– There are more worrying things. An ‘apartheid’ was established by vaccination. Nordic countries have produced vaccines for their populations, but have been discriminated against by large populations in Africa, Asia, and Latin America. Inequality has increased in our societies, but also between North and South. This is a big problem. Also in terms of human rights. He has the right not to be discriminated against. He has the right to health, the right to a minimum guarantee of social and economic existence. And all these rights are now at stake. And these are fundamental rights, economic and social rights are fundamental rights. And if we don’t deal with that, we’ll go with a fiction. Consensus is needed to take action against dangers such as pandemics or environmental disasters around the world. But how do we build them if we let inequality grow? This makes me feel so sad.

In your book, you ask yourself whether legal means are sufficient to uphold human rights. I would like to know if you have an answer

– No, no, absolutely not. But the important thing for me is that there is an important legal norm margin for the protection of human rights, basically from 48 And that’s important. But that’s not the only thing. But the protection of human rights should work more than the field of law. And we are not looking for great victories, we are taking steps forward. We are the actors of a very long struggle. Our struggle is endless.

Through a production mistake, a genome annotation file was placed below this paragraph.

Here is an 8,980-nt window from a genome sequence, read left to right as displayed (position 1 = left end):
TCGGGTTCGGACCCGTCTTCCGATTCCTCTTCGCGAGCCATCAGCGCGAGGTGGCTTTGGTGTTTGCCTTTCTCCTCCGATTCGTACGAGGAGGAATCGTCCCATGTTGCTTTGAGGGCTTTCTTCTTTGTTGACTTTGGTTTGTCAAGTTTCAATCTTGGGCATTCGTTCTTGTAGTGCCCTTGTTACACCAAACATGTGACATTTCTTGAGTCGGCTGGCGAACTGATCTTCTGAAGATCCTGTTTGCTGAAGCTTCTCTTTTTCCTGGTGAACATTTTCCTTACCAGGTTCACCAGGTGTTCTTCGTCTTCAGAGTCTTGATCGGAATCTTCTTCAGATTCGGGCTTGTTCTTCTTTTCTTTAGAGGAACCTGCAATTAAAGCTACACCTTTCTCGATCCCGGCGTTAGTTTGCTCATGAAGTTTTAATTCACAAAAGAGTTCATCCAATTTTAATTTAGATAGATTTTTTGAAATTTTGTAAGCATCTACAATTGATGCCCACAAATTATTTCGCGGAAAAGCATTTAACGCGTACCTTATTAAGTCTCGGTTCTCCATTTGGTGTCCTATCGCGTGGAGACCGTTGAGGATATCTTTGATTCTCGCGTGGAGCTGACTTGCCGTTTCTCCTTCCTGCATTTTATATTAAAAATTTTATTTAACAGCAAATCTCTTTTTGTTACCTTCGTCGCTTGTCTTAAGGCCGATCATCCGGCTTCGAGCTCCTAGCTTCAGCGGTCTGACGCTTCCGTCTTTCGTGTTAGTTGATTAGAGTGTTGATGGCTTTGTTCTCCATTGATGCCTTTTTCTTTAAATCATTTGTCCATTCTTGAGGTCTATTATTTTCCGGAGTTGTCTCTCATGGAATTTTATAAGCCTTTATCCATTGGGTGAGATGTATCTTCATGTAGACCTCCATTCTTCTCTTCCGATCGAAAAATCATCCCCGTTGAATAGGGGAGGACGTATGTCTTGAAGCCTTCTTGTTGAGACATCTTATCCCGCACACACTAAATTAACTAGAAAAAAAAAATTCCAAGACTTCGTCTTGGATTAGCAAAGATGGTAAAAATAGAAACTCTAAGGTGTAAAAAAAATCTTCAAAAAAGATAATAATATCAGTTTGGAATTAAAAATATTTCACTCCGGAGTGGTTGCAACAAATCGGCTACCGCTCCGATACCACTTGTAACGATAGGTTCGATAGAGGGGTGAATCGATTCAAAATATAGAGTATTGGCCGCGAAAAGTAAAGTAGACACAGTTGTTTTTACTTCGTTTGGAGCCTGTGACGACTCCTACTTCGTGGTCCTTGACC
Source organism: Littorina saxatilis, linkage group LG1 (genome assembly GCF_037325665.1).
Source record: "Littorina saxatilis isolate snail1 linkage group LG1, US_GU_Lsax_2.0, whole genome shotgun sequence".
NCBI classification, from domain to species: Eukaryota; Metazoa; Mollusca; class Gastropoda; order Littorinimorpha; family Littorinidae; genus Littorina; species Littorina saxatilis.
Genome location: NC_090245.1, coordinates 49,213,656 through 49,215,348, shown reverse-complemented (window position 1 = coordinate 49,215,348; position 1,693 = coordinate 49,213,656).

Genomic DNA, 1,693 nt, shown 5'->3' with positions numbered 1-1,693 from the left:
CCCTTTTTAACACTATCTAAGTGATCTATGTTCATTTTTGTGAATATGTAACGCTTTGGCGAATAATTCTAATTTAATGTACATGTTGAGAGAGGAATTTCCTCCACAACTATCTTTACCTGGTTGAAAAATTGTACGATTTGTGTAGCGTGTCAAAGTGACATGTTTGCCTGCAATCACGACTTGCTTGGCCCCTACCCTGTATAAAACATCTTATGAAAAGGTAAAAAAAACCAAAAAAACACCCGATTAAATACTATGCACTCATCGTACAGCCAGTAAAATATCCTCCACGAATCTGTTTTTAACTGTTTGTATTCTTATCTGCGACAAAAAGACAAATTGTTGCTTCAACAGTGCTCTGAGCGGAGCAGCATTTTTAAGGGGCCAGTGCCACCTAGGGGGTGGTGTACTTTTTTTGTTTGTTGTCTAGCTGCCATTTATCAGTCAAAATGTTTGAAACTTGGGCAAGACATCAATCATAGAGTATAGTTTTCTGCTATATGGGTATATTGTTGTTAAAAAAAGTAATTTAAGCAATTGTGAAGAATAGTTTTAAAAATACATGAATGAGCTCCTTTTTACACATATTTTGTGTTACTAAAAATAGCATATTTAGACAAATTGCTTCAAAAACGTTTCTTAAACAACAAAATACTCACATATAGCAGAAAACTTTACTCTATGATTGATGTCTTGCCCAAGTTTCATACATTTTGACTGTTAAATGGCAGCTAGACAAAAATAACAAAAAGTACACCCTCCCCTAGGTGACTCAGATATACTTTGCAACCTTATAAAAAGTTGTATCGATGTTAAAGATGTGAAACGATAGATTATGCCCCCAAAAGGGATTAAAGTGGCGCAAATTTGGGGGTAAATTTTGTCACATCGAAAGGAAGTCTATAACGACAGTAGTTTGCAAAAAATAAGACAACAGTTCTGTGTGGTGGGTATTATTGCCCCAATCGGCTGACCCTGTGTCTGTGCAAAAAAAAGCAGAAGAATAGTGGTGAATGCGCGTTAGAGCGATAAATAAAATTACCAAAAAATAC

-How do you see the state of universal justice now, after a few years in Spain when many steps seem to have been taken with the prosecution of Pinochet or the establishment of the International Criminal Court?

– There are backward steps and forward steps. While the causes of universal justice have somewhat stalled in Spain and Belgium, they are advancing, for example, in Germany, France, Sweden and Norway. For me, this means that it is necessary to develop a European vision for universal jurisdiction. Because the International Criminal Court, for example, as we have seen before, has limitations on the fact that it cannot judge the Syrian war. On the other hand, Germany did this (against a former Syrian colonel) and I want this practice to be a European practice.